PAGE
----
If you can run the wiring easily, there are non-RF versions of these two programmers which cost a little less and have the same functionality.
I hope that that helps. This is not a particularly difficult task if you are comfortable with doing wiring. Obviously, sketch down what you have before you start in case you need to revert back for any reason.
.andy
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Mike Hibbert wrote:

Well, your system certainly wouldn't satisfy the latest building regs on energy efficiency - because the system has to be capable of turning itself off when the heating demand is met.
The simplest solution is to install a room stat - which really needs to be in a room whose radiator *doesn't* have a TRV - otherwise they will fight. You could probably put it in the hallway, and leave the TRV on that rad fully open - or, even better, swap it for the conventional valve on the bathroom rad.
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Set Square wrote:

The booer will turn itself off. It has its own stat on teh water temp.

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In an earlier contribution to this discussion,

boiler?

ISTR that you said something similar in an earlier thread. Whilst true, it still wouldn't satisfy the new regs because it will come on again when *it* cools down - even if no heating zones are calling for heat.
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Set Square wrote:

No, not when IT cools down, when the water circulating through it cools down, and if you have insulated pipes and no demand, that will be an awfully long time. In my case well over ten minutes to overcome the thermostat hysteresis. Then a quick minute burn up to temp, and a ten minute gap again.
In fact since I superlagged the CH pipes in the attic, its even longer now.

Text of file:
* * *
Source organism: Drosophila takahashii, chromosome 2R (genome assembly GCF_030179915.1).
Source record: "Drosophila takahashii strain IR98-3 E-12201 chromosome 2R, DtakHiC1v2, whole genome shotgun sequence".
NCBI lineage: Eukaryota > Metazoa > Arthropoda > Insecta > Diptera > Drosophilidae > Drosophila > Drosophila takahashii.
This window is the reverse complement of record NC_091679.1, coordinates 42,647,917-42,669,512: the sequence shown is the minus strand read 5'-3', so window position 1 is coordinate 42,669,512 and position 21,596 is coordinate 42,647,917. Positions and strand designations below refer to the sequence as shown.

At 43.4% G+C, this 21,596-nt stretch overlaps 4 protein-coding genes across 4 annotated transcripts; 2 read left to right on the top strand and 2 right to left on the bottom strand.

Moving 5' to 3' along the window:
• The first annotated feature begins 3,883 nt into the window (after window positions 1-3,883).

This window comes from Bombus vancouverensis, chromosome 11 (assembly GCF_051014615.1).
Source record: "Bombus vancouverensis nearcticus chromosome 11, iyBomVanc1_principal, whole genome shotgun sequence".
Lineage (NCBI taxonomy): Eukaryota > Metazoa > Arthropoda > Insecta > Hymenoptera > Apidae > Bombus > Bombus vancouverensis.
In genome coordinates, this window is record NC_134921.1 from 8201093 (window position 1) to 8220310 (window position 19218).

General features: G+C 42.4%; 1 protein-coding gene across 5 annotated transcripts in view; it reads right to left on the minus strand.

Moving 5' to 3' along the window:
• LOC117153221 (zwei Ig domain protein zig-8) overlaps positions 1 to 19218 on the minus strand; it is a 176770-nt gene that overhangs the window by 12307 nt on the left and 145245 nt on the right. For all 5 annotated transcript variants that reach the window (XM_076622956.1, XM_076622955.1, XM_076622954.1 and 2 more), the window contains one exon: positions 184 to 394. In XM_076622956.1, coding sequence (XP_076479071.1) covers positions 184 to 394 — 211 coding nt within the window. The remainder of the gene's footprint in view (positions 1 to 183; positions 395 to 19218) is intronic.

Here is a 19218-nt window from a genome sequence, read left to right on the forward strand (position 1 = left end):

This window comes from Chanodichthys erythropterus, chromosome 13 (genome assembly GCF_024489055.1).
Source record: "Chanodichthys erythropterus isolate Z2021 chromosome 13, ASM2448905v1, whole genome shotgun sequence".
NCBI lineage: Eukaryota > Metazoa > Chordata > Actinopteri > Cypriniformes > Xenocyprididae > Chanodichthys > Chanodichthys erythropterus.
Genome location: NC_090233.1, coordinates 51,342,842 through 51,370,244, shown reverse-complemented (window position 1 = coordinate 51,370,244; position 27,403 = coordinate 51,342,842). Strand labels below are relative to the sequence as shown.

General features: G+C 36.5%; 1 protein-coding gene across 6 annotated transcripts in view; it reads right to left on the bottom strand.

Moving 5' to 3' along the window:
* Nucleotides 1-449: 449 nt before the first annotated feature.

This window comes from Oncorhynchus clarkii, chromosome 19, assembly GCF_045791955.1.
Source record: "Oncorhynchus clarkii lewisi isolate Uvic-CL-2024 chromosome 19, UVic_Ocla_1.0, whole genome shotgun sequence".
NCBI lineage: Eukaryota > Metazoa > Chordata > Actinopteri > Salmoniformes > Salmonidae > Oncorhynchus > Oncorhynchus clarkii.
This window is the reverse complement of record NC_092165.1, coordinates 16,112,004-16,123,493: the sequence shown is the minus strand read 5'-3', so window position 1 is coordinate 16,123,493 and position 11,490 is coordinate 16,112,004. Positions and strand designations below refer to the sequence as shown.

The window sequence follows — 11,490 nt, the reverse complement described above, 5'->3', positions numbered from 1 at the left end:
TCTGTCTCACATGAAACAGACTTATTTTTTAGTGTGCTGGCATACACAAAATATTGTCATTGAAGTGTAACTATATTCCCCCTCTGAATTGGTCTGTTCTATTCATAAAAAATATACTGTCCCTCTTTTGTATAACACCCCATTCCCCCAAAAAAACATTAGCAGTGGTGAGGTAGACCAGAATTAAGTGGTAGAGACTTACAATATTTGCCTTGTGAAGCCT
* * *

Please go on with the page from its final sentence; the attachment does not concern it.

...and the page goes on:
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So your boiler runs 10% of the time during the middle of the day when no heating is required?
This is simply not allowed for a new system. You might think it acceptable. HMG thinks not. If no heat is required, the boiler and water must be allowed to cool down. The requirement is pretty clearly worded (but only applies to gas/oil, not solid fuel).
Christian.
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Or reply to IMM as this loon thinks he is me.
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Yes, but it doesn't measure the room temp, on nights when it has been cold, I have to turn the boiler up or it gets cold, and then the next day the place is boiling so I have to turn it down again. A room stat would give consistency.
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Mike Hibbert wrote:

TRV's are room stats you burk!

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On Sun, 07 Dec 2003 19:59:08 +0000, The Natural Philosopher wrote:

have to do since this is not a new replacement.

with interlocks.
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Duh! Then it will cycle. The regs say it requires a control interlock. Which mean when all the house is satisfied the burner is off.
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writes

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Good question Maxie! Our snotty uni person is surrounded by them. He was banished from mixing with normal people.
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geoff wrote:

Dunno.
I actually don't run my central heating when the whole house is warm enough.
And teh boiler cycles in teh house stat when one is used anyway. So waht is the difference?
Nothing, except the pump runs all the time.
There is no requirement to make sure your pump doesn't run when the whole house is warm.